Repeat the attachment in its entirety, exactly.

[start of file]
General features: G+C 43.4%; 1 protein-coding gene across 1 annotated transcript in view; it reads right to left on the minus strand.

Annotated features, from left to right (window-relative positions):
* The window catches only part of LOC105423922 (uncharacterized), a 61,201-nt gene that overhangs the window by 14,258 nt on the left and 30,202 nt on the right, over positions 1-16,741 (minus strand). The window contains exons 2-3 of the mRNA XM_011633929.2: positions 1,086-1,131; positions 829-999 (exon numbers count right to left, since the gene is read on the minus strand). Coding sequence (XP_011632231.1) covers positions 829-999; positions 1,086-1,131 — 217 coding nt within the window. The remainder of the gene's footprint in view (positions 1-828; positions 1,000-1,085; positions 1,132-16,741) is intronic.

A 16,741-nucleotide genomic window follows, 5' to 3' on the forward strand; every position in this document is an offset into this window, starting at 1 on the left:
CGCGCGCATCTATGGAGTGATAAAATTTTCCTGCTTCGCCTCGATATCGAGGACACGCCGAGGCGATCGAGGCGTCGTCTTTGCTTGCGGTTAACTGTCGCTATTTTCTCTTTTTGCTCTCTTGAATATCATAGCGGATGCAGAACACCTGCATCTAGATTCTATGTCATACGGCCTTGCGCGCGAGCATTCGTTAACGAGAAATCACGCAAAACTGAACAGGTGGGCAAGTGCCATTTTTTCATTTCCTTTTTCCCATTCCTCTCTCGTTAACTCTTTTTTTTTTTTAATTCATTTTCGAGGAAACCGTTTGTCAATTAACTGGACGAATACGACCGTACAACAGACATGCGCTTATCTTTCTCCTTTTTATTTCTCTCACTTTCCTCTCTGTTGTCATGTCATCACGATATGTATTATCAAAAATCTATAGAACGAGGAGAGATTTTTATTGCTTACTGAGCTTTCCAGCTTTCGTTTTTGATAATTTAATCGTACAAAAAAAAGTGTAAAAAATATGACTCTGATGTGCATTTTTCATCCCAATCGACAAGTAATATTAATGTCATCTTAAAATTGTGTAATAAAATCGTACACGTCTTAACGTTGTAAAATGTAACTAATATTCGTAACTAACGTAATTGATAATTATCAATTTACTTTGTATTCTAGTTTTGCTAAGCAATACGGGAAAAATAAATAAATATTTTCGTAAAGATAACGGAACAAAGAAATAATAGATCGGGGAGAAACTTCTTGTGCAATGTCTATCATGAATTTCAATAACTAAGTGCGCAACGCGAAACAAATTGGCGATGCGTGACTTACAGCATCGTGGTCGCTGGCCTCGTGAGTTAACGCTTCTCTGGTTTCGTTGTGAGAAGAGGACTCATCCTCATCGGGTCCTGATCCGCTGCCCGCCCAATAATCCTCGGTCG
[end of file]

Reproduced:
General features: G+C 43.4%; 1 protein-coding gene across 1 annotated transcript in view; it reads right to left on the minus strand.

Annotated features, from left to right (window-relative positions):
* The window catches only part of LOC105423922 (uncharacterized), a 61,201-nt gene that overhangs the window by 14,258 nt on the left and 30,202 nt on the right, over positions 1-16,741 (minus strand). The window contains exons 2-3 of the mRNA XM_011633929.2: positions 1,086-1,131; positions 829-999 (exon numbers count right to left, since the gene is read on the minus strand). Coding sequence (XP_011632231.1) covers positions 829-999; positions 1,086-1,131 — 217 coding nt within the window. The remainder of the gene's footprint in view (positions 1-828; positions 1,000-1,085; positions 1,132-16,741) is intronic.

A 16,741-nucleotide genomic window follows, 5' to 3' on the forward strand; every position in this document is an offset into this window, starting at 1 on the left:
CGCGCGCATCTATGGAGTGATAAAATTTTCCTGCTTCGCCTCGATATCGAGGACACGCCGAGGCGATCGAGGCGTCGTCTTTGCTTGCGGTTAACTGTCGCTATTTTCTCTTTTTGCTCTCTTGAATATCATAGCGGATGCAGAACACCTGCATCTAGATTCTATGTCATACGGCCTTGCGCGCGAGCATTCGTTAACGAGAAATCACGCAAAACTGAACAGGTGGGCAAGTGCCATTTTTTCATTTCCTTTTTCCCATTCCTCTCTCGTTAACTCTTTTTTTTTTTTAATTCATTTTCGAGGAAACCGTTTGTCAATTAACTGGACGAATACGACCGTACAACAGACATGCGCTTATCTTTCTCCTTTTTATTTCTCTCACTTTCCTCTCTGTTGTCATGTCATCACGATATGTATTATCAAAAATCTATAGAACGAGGAGAGATTTTTATTGCTTACTGAGCTTTCCAGCTTTCGTTTTTGATAATTTAATCGTACAAAAAAAAGTGTAAAAAATATGACTCTGATGTGCATTTTTCATCCCAATCGACAAGTAATATTAATGTCATCTTAAAATTGTGTAATAAAATCGTACACGTCTTAACGTTGTAAAATGTAACTAATATTCGTAACTAACGTAATTGATAATTATCAATTTACTTTGTATTCTAGTTTTGCTAAGCAATACGGGAAAAATAAATAAATATTTTCGTAAAGATAACGGAACAAAGAAATAATAGATCGGGGAGAAACTTCTTGTGCAATGTCTATCATGAATTTCAATAACTAAGTGCGCAACGCGAAACAAATTGGCGATGCGTGACTTACAGCATCGTGGTCGCTGGCCTCGTGAGTTAACGCTTCTCTGGTTTCGTTGTGAGAAGAGGACTCATCCTCATCGGGTCCTGATCCGCTGCCCGCCCAATAATCCTCGGTCG